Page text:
We strive to breed to the 1927 Standard

The 1927 Breed Standard Description and Scale of Points - [Score out of 100]

  • General character & appearance - Horned or hornless - [9]

  • Head - Good width between ears, tapering rapidly to base of nose, which should be broad and with little taper to the muzzle, hollow between cheeks and nose well marked. - [9]

  • Face - Medium length of face from eyes to muzzle, nose prominent but not Roman, small mouth. - [5]

  • Eyes - Full, bright, and active look. - [3]

  • Ears - Fine, medium size, set well back, carried slightly above the horizontal. - [4]

  • Neck - Full, tapers into a fairly broad chest. - [4]

  • Shoulders - Well set, top level with back. - [6]

  • Chest - Medium width and deep. - [5]

  • Back - Level, with as much width as possible. - [9]

  • Ribs - Well sprung and well ribbed up - [4]

  • Rump - Good width with well-turned rounded hips - [5]

  • Tail - Fluke tail. Wool at root forming the broad rounded part, and tapering suddenly to barely covered fine point. This is a strong character, and any crossing is easily made out by it. Length varies according to the size of sheep, rarely exceeds six inches, or thereby. - [9]

  • Legs of mutton - Light, but very fine in quality. - [4]

  • Skin - Varies according to colour of wool. In white no blue or black colouring - [2]

  • Wool - Extra fine and soft texture, longish, wavy, and well closed. Wool on forehead and poll tapering into neck, likewise wool on cheeks. Colours: white, black or brown, moorit (from reddish to fawn). Greys (including Shaela). Other known colours - Mirkface (brownish spots on face); Katmoget (dark under parts from muzzle to tail and legs), Burrit (light underparts); also Blaget, Flecket, and Sholmet. - [20]

  • Carriage - Alert and nimble, with a smart active gait. - [2]

Total Points - 100


  • Long heavy tail, broad to point.

  • Bad wool, coarse and open.

  • Very coarse wool on breeches.

  • Deformities of jaws.

  • Undersized animals.

  • Defective coloured or badly shaped animals as sires.

  • White hairs in moorit and black, and dark hairs in white.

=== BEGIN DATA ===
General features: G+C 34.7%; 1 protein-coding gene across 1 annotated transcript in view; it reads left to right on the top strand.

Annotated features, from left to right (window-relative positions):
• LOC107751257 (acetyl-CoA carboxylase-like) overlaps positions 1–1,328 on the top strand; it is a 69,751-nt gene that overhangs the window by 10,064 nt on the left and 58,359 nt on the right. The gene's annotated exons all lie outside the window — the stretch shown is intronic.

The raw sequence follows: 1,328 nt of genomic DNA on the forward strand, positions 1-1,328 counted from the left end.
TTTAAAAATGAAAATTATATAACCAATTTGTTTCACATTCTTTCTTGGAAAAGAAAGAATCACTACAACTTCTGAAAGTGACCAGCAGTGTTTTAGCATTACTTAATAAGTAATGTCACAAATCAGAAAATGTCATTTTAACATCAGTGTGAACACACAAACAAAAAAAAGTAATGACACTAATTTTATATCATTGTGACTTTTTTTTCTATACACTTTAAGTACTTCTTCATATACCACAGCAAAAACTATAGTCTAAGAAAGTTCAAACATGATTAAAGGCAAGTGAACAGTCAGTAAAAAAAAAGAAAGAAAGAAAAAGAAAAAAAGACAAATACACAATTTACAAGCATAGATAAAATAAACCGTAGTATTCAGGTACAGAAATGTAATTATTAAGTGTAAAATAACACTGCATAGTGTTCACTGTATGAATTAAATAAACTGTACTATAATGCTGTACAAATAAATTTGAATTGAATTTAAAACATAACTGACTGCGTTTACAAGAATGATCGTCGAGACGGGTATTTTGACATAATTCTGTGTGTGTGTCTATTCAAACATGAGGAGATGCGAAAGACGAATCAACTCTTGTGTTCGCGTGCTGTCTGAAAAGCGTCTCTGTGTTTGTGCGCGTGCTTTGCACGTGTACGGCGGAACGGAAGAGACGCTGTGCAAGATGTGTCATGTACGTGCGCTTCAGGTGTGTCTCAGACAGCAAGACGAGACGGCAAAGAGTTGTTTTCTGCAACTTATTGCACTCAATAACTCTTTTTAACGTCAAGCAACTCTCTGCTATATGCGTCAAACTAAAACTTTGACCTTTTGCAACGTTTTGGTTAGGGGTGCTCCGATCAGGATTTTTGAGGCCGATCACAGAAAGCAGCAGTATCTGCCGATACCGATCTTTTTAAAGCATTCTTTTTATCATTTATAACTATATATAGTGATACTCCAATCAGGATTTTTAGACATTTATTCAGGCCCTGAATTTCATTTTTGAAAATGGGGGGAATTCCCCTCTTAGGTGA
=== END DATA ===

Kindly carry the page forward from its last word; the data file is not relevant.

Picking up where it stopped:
• Personality  

    • Shetlands are small to medium sized sheep that are a very manageable size.  They do not have a strong herding instinct, are alert and (dare I say it?) smart about their surroundings.  They have distinct personalities, ranging from ridiculously friendly to spunky.  The majority of our sheep are halter-trained; the ewes are friendly, and the rams are respectful.

  • High quality fleece  

    • The fleece from our sheep is in the range of patterns and colors characteristic of the breed. Shetland fleece are in high demand among hand-spinners, knitters and felters.

    • Although we do not coat our sheep, we strive for clean fleece. 

  • Milkiness  

    • Shetlands have excellent mothering instincts, lamb easily, and produce ample milk for the lambs, and more for the milking parlor.  

  • Parasite resistance  

    • As drug resistance in parasites is becoming an ever-greater concern, we are selecting for lambs that do not require frequent treatment.  This involves a careful system of pasture rotation to minimize exposure to the parasites and maintaining high quality forage. 


Pictures of Our Sheep

2018 Kitsap County Fair

Shetland Sheep Show

These videos are for education on showing sheep.

This was my first time showing the sheep and wanted to record the experience to learn from.

These video's you'll see all the competitors in the Kitsap Fair.

I want to say Thank You to all Participant's of the show.